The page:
Am J Prev Med. 2015 Sep;49(3):345-53. doi: 10.1016/j.amepre.2015.02.016. Epub 2015 May 26.
INTRODUCTION: Environmental noise pollution increases the risk for hearing loss, stress, sleep disruption, annoyance, and cardiovascular disease and has other adverse health impacts. Recent (2013) estimates suggest that more than 100 million Americans are exposed to unhealthy levels of noise. Given the pervasive nature and significant health effects of environmental noise pollution, the corresponding economic impacts may be substantial.
METHODS: This 2014 economic assessment developed a new approach to estimate the impact of environmental noise on the prevalence and cost of key components of hypertension and cardiovascular disease in the U.S. By placing environmental noise in context with comparable environmental pollutants, this approach can inform public health law, planning, and policy. The effects of hypothetical national-scale changes in environmental noise levels on the prevalence and corresponding costs of hypertension and coronary heart disease were estimated, with the caveat that the national-level U.S. noise data our exposure estimates were derived from are >30 years old.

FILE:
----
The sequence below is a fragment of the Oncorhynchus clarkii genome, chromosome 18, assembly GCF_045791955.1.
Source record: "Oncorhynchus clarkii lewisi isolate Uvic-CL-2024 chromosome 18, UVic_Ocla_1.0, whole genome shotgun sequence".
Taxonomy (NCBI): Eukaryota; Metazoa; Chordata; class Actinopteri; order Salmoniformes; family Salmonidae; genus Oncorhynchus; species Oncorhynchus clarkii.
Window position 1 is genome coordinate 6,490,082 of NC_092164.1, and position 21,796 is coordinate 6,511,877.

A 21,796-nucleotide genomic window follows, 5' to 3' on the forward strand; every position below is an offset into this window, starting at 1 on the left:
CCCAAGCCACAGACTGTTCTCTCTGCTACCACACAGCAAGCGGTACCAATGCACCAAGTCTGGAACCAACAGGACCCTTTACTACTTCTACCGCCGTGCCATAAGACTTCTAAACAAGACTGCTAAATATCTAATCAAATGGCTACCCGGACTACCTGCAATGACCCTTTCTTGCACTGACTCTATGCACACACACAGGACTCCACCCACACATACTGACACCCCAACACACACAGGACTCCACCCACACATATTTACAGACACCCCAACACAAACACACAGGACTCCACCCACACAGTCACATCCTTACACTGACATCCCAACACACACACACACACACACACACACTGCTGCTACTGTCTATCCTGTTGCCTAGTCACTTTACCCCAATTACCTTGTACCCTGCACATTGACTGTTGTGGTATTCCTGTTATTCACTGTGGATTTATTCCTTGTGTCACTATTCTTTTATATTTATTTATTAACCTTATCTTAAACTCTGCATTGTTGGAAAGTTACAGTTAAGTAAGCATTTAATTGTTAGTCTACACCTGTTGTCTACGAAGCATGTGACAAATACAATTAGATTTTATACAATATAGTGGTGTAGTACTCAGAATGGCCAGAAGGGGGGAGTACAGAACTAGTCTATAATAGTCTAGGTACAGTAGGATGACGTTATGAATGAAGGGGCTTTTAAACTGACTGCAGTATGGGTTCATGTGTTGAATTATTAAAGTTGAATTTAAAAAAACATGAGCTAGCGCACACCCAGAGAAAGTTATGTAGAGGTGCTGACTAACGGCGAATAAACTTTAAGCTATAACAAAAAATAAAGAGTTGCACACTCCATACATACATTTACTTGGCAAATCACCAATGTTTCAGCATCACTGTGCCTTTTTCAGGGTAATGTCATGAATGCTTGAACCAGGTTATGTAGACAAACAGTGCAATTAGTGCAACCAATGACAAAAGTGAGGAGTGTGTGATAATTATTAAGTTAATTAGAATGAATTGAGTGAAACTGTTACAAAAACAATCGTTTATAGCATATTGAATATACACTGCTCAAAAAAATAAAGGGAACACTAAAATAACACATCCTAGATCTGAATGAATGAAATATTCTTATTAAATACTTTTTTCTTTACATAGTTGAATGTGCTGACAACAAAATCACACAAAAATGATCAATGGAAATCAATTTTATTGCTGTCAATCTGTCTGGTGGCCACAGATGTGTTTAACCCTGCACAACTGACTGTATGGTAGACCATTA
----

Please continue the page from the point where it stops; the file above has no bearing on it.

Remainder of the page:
RESULTS: The analyses suggested that a 5-dB noise reduction scenario would reduce the prevalence of hypertension by 1.4% and coronary heart disease by 1.8%. The annual economic benefit was estimated at $3.9 billion.
CONCLUSIONS: These findings suggest significant economic impacts from environmental noise-related cardiovascular disease. Given these initial findings, noise may deserve increased priority and research as an environmental health hazard.